"We know that the bridge was inspected in 2005 and 2006 by state inspectors, and while there was some stress and surface concerns noted, they didn't identify a need for the bridge to be replaced," said Minnesota Gov. Tim Pawlenty.
Last year's engineering report identified 52 areas of the bridge where a fracture would be considered very alarming, including some hard to inspect areas. The recommendation was that steel plates be added to critical areas.
But state officials wanted other options -- and chose the closer inspections of the 52 sections of the bridge. They defended that choice today.
"In the bridge we just had collapse, my daughter drives that bridge twice a day. if you really believe that any of us would compromise the safety of the motoring public you're in the wrong place, because we would not," said Carol Molnau, Commissioner of Transportation.
More than 73,000 bridges were rated as "structurally deficient" in 2006, while an additional 80,000 were considered "functionally obsolete," according to federal transportation statistics.
The status does not mean a bridge is unsafe to use, Peters said at a news conference in Minneapolis Thursday. Peters also said that the federal government would immediately offer $5 million to the recovery effort and would supplant those funds as necessary.
Dan Dorgan, the director of bridges for the Minnesota Department of Transportation, laid out some of the structure's history that had earned the bridge its "structurally deficient" status. He cited reports over the last 20 years that had found bearing and corrosion problems and fatigue cracks that were repaired in the early 1990s. Despite the federal designation, which a federal highway transportation official described as "programmatic," the bridge was still deemed fit for travel, Dorgan said.
According to the National Bridge Inventory on the Department of Transportation's Web site, the deck of the bridge was in fair condition, the superstructure was satisfactory and the bridge rating indicated it met currently acceptable standards. Pawlenty said Wednesday night that the bridge, built in 1967, was not expected to be replaced until 2020.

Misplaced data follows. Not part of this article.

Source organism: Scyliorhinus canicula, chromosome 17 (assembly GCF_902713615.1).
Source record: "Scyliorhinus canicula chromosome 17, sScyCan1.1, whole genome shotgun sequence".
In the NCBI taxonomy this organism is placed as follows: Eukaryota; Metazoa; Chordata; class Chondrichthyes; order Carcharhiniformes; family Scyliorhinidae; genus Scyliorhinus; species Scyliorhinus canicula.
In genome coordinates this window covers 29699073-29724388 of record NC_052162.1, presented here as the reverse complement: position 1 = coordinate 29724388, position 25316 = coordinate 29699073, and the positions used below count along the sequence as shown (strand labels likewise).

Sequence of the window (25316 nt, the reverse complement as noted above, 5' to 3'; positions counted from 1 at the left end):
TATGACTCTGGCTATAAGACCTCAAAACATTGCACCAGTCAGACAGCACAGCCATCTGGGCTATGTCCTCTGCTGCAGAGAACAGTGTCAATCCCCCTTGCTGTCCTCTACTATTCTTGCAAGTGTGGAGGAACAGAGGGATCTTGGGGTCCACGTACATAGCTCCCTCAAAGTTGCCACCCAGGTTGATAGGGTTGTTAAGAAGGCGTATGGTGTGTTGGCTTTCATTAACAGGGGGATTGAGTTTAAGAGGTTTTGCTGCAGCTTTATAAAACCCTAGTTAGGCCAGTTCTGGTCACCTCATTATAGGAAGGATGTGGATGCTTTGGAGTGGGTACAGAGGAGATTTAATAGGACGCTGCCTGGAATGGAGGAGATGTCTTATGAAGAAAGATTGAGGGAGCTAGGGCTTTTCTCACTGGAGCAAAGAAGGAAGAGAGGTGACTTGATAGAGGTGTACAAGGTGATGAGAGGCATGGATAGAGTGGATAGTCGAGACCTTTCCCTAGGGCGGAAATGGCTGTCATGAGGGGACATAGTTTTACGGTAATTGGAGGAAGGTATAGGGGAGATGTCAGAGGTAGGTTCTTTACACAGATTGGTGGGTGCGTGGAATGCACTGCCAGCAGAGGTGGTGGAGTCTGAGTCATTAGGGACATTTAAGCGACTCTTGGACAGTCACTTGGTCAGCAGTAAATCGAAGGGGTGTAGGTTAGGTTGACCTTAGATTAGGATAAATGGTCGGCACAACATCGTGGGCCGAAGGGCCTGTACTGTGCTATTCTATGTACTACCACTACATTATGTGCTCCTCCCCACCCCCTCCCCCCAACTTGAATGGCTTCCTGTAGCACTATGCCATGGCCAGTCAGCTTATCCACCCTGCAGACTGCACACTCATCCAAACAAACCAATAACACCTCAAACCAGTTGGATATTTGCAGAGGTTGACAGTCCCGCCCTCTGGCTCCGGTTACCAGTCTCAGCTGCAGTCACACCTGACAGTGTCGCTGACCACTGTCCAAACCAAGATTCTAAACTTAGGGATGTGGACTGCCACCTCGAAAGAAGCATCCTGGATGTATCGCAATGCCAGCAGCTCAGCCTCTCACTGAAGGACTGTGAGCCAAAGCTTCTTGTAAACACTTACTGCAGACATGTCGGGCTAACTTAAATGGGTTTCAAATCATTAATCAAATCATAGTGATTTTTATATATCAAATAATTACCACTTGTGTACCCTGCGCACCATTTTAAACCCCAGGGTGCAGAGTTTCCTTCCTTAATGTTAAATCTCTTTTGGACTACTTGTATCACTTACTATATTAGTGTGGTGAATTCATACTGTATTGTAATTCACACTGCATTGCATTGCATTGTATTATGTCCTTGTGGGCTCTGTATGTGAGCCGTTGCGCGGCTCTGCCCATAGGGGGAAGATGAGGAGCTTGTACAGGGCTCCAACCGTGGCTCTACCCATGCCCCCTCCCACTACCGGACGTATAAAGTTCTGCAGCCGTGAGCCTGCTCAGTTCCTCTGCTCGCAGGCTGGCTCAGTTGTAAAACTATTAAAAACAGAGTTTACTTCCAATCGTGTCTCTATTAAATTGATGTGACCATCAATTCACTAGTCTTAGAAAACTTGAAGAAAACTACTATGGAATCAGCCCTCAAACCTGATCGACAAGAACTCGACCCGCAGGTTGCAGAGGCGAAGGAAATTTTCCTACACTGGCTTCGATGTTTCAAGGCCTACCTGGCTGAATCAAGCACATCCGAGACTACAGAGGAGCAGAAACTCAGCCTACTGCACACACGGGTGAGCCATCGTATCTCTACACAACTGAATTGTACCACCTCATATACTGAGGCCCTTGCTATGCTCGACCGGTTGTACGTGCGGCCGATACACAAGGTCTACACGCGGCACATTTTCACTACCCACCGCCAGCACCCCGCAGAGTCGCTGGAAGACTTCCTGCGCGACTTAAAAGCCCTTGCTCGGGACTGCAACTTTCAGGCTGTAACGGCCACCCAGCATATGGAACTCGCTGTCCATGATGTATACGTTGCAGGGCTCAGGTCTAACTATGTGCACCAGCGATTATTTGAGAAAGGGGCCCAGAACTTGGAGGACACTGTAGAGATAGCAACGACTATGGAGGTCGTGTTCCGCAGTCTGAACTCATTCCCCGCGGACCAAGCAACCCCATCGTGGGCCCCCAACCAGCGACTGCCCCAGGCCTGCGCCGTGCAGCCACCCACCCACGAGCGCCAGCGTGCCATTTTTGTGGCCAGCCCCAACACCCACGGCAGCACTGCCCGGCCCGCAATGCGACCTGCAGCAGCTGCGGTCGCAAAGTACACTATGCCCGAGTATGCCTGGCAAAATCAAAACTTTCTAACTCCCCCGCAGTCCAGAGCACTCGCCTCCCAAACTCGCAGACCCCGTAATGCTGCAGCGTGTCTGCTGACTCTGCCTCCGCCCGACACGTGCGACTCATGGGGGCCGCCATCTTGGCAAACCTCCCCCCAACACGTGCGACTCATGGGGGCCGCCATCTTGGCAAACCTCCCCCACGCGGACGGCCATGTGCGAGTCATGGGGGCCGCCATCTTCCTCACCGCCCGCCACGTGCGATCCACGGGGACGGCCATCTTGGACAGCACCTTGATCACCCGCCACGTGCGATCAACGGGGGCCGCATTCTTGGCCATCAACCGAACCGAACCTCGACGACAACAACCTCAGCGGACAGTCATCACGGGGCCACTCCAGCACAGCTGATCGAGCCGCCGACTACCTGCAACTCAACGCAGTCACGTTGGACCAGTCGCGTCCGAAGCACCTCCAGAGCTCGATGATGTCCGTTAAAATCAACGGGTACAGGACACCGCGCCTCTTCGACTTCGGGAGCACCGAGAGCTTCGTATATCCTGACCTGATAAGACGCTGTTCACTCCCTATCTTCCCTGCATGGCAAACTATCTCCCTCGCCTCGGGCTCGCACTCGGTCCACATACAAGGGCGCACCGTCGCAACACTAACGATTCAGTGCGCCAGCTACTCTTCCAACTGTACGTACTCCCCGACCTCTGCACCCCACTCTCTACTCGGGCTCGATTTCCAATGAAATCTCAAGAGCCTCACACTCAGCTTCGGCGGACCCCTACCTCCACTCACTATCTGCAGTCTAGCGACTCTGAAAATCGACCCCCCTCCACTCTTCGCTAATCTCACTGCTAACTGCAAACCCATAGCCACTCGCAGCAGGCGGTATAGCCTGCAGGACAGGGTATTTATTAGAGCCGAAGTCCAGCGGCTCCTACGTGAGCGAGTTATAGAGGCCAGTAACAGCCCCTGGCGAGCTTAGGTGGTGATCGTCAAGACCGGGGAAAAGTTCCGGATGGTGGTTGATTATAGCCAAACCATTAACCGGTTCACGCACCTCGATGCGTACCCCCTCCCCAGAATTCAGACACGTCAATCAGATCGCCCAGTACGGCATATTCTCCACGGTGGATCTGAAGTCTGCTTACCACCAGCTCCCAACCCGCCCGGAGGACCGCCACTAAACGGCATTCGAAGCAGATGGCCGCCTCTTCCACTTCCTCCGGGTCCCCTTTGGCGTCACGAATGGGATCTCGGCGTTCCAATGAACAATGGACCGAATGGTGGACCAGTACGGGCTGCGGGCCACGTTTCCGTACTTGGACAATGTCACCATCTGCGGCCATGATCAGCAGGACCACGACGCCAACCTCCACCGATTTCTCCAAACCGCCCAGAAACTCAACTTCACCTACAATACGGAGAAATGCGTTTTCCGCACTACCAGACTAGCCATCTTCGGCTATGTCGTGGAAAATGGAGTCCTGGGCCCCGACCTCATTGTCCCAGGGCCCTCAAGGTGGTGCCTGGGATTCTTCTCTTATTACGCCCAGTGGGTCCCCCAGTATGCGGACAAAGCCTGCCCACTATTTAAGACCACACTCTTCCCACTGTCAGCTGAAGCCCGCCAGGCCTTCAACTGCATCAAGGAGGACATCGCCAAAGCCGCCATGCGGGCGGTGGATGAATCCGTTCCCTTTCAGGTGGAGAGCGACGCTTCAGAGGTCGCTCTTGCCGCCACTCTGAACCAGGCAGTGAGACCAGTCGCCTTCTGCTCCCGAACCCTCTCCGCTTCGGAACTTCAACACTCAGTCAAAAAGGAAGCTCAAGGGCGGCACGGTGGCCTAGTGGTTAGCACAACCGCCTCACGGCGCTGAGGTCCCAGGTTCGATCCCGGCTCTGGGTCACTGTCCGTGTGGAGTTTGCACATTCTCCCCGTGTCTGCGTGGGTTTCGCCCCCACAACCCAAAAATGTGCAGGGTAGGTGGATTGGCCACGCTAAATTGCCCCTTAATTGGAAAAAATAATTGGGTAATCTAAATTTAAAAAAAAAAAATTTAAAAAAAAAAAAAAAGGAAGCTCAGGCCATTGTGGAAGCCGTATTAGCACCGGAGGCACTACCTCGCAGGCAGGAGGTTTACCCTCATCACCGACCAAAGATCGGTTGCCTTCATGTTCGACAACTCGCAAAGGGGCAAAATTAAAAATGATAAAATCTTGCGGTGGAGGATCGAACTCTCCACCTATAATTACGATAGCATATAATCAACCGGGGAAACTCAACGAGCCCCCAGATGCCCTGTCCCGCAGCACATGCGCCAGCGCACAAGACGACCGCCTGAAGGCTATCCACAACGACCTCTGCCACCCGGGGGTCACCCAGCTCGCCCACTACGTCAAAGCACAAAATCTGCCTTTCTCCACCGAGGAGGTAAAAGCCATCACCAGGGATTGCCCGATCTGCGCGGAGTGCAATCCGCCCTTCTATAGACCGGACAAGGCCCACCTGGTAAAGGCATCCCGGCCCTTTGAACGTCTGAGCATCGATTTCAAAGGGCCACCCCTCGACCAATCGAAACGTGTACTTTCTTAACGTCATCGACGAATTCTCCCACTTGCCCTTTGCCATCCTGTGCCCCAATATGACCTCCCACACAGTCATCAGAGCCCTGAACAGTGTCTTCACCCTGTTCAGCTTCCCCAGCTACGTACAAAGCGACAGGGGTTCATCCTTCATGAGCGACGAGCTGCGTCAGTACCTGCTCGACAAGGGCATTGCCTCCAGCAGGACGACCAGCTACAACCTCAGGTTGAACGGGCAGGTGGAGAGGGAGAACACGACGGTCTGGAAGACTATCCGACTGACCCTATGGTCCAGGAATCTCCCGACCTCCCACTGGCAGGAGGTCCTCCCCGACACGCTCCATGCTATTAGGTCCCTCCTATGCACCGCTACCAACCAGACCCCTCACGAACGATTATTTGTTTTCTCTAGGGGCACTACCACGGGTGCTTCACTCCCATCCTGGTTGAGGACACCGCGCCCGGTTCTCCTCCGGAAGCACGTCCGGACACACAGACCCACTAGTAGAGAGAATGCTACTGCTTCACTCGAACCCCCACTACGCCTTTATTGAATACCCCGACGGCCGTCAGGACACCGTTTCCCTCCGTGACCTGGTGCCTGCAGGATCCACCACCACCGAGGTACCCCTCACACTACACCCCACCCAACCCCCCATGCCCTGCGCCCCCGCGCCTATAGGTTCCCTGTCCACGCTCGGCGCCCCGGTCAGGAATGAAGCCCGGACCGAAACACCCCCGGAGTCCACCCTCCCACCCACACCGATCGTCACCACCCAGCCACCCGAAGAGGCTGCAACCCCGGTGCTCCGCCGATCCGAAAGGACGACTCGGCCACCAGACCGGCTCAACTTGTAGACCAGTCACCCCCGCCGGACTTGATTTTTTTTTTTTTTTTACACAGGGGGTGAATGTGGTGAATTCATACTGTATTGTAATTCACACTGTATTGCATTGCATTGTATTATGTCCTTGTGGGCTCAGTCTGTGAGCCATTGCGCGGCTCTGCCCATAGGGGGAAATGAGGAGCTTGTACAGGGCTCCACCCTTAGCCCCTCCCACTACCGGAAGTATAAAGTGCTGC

Although officials could not offer a cause of the collapse, Department of Homeland Security officials quickly ruled out any apparent terrorism. There was a construction crew on the bridge doing a resurfacing job that pared traffic from eight lanes to four, but it's not clear if the work had anything to do with the collapse. The $9 million project was a combination of $6.5 million in surface repair work and $2.5 million in related bridge work, including construction on the bridge joints.
Pawlenty announced Thursday afternoon that the state would conduct its own investigation into the collapse, concurrent with the federal probe, that would also look at all bridges throughout the state.
"A bridge in America shouldn't just fall down," Minnesota Sen. Amy Klobuchar said at the news conference. She added that the collapse is a reminder that the nation's infrastructure needs to become a funding priority.
Senate Majority Leader Harry Reid, D-Nev., said the Minnesota bridge tragedy is a wake-up call on America's deteriorating infrastructure. "Since 9/11, we have taken our eye off the ball," said Reid, suggesting that infrastructure spending has taken a back seat to spending on the war in Iraq and Afghanistan.